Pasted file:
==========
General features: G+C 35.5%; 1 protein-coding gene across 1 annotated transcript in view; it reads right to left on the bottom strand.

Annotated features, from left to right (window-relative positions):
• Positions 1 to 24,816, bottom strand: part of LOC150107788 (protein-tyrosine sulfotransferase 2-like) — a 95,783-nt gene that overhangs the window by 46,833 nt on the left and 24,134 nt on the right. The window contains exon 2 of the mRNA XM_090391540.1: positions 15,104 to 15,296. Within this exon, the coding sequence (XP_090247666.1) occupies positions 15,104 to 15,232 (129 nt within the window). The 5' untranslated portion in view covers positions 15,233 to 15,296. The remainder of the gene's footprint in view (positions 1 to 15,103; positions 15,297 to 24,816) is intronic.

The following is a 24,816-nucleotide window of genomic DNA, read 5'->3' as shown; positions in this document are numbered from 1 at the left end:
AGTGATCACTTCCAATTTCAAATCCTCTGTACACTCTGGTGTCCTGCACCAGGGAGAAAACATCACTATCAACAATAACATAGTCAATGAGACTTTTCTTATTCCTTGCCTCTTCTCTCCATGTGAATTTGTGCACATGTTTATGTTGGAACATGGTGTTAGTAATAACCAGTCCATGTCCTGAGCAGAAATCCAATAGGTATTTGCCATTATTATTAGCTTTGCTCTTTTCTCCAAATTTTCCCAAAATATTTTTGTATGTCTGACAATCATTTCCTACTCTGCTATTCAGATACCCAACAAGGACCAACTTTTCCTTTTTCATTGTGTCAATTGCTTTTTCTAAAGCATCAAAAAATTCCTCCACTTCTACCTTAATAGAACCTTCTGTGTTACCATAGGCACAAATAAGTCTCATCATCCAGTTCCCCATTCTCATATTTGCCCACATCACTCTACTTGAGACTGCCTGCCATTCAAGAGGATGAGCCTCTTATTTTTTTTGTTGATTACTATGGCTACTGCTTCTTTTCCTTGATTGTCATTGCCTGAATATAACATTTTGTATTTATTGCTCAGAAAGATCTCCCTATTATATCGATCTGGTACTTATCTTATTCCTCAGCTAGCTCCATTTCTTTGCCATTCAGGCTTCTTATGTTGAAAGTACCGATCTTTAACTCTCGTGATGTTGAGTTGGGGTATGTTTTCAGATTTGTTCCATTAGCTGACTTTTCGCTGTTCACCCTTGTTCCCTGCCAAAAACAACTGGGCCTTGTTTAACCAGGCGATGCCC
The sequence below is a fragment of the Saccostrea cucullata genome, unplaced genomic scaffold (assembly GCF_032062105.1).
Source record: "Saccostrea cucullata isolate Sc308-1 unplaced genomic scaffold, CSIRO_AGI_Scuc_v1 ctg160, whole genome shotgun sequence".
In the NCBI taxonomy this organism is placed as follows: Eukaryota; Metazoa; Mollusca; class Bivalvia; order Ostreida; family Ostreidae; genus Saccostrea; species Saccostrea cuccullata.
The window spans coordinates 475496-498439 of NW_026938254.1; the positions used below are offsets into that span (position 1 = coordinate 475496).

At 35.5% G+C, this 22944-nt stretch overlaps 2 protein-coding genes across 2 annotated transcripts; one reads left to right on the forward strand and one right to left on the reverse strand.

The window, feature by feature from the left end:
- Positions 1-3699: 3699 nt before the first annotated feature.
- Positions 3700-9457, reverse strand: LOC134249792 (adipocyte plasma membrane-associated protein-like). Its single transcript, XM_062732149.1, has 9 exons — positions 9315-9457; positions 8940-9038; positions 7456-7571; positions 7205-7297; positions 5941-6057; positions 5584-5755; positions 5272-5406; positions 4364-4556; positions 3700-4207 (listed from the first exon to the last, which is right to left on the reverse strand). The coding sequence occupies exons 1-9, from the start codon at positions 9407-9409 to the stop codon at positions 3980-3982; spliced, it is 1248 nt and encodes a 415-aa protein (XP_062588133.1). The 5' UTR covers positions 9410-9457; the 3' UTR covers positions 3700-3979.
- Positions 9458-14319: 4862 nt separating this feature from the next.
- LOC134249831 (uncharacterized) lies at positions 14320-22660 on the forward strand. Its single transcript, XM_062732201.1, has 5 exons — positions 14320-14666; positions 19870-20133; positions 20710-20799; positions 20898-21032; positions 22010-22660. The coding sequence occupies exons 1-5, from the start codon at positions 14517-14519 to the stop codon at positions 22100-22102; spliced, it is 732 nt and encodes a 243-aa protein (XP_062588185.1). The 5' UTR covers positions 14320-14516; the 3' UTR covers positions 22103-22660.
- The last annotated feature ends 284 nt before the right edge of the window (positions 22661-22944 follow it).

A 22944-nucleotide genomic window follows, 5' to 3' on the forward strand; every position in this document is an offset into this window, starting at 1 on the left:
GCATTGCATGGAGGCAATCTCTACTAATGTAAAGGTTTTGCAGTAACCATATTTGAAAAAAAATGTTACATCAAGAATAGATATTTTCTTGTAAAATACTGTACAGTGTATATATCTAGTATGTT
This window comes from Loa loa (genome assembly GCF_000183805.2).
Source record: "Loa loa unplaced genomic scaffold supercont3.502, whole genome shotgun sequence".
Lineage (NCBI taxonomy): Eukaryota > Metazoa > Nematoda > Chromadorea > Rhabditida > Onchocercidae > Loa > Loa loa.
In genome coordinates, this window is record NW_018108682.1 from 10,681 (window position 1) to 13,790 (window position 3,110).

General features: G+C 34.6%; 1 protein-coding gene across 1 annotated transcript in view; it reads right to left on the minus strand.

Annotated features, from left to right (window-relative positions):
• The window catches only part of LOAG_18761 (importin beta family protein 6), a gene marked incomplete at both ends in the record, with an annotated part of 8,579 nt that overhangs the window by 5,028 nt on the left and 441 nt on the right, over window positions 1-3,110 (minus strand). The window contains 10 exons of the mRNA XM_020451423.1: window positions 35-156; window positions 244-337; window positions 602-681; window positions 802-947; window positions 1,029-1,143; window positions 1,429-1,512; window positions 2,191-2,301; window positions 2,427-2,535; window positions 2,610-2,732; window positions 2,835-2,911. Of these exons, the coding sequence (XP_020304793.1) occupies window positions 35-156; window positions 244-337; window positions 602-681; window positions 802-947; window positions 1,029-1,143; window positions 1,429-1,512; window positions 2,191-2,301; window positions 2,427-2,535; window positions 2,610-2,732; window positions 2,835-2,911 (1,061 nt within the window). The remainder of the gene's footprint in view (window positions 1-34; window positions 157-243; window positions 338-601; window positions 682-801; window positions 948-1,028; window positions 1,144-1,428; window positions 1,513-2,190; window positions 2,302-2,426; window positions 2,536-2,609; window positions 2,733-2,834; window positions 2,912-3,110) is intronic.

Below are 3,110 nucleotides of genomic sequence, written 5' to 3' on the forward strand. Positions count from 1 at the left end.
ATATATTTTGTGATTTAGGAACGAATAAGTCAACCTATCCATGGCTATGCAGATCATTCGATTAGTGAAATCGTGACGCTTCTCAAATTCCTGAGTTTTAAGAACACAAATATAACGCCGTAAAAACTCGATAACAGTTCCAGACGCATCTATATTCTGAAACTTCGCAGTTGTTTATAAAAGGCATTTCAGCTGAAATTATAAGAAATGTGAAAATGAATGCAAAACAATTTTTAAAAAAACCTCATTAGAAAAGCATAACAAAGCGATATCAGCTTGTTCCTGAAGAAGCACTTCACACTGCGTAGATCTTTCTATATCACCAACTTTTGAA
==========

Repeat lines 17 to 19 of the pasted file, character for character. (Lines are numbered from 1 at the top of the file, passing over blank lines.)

A 22944-nucleotide genomic window follows, 5' to 3' on the forward strand; every position in this document is an offset into this window, starting at 1 on the left:
GCATTGCATGGAGGCAATCTCTACTAATGTAAAGGTTTTGCAGTAACCATATTTGAAAAAAAATGTTACATCAAGAATAGATATTTTCTTGTAAAATACTGTACAGTGTATATATCTAGTATGTT
This window comes from Loa loa (genome assembly GCF_000183805.2).